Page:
Here's a neat result I heard about at virtual Dagstuhl last week, a new lower bound on the number of hyperplanes that cuts all the edges of a hypercube.

A n-dimensional hypercube has 2^{n} vertices corresponding to the binary strings of length n. Edges are between two vertices that differ in exactly one bit, for a total of (n/2) 2^{n} edges. Hypercubes played a large role in Hao Huang's recent proof of the sensitivity conjecture.

A hyperplane is just a linear inequality in x_{1},…,x_{n} the bits of the string corresponding to a vertex. An edge is cut if the inequality is true for one vertex and false for the other.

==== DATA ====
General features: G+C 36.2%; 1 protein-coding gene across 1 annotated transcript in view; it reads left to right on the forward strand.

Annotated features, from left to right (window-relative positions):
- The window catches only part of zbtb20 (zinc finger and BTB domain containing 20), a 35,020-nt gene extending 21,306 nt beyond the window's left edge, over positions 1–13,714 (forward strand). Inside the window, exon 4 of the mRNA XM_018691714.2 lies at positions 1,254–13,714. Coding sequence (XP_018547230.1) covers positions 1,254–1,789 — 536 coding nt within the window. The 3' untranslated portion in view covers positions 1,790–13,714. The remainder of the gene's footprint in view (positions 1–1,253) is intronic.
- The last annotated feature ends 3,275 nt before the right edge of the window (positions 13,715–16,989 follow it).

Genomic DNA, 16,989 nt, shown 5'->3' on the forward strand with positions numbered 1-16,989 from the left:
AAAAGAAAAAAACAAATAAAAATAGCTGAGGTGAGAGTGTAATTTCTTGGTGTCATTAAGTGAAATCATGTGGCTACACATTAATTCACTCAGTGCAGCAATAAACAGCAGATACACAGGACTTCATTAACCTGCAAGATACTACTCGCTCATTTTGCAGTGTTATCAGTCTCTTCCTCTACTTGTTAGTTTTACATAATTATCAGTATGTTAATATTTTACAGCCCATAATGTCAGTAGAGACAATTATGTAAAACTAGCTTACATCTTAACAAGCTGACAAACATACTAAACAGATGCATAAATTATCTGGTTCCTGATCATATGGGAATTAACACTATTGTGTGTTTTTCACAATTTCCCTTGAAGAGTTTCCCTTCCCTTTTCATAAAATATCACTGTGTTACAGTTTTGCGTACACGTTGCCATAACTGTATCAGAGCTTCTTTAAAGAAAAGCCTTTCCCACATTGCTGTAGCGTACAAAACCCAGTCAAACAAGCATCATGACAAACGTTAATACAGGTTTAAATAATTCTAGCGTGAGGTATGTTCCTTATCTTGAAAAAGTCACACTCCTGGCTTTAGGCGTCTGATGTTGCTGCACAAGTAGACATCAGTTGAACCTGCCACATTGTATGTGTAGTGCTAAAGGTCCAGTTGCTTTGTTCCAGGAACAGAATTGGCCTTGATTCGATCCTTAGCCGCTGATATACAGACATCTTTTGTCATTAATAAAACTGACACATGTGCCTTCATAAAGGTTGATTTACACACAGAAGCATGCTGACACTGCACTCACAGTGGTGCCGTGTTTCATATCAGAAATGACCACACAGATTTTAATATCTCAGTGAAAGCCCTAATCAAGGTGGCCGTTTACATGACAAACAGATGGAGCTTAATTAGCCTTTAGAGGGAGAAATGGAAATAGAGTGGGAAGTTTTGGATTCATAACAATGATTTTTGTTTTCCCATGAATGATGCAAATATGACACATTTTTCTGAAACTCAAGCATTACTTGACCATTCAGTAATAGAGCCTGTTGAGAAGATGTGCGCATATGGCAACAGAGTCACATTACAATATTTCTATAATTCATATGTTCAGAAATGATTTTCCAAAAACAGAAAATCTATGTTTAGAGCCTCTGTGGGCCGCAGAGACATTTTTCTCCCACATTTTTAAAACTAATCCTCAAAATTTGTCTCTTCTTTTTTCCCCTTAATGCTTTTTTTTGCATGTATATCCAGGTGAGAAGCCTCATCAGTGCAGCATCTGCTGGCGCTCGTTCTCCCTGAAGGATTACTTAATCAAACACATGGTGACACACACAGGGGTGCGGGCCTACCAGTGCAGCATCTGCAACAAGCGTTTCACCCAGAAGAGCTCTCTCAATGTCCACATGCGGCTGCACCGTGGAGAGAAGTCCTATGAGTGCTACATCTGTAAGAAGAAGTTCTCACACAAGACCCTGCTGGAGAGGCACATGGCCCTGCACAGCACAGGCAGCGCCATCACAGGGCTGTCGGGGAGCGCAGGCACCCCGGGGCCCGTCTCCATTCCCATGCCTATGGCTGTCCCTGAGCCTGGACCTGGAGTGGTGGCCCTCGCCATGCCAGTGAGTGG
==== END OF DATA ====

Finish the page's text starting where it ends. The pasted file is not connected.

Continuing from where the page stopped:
With n hyperplanes you can cut all the edges in two very different ways.

- The hyperplanes x
_{i}> 0 for each i. These are n orthogonal hyperplanes. - The hyperplanes x
_{1}+…+x_{n}> i for each i from 0 to n-1. These are n parallel hyperplanes.

^{0.5}) fraction of the edges (sharp by the hyperplane x

_{1}+…+x

_{n}> n/2). Thus you need at least O(n

^{0.5}) hyperplanes which for 50 years was the best known bound.

^{0.57}). The paper gives a O(n

^{0.51}) bound but Yehudayoff said in a talk last week the bound has been improved.

^{1.57}wires in a depth-two threshold circuit for parity. But the main fun is the question itself, that we finally made progress and there is still a long way to go.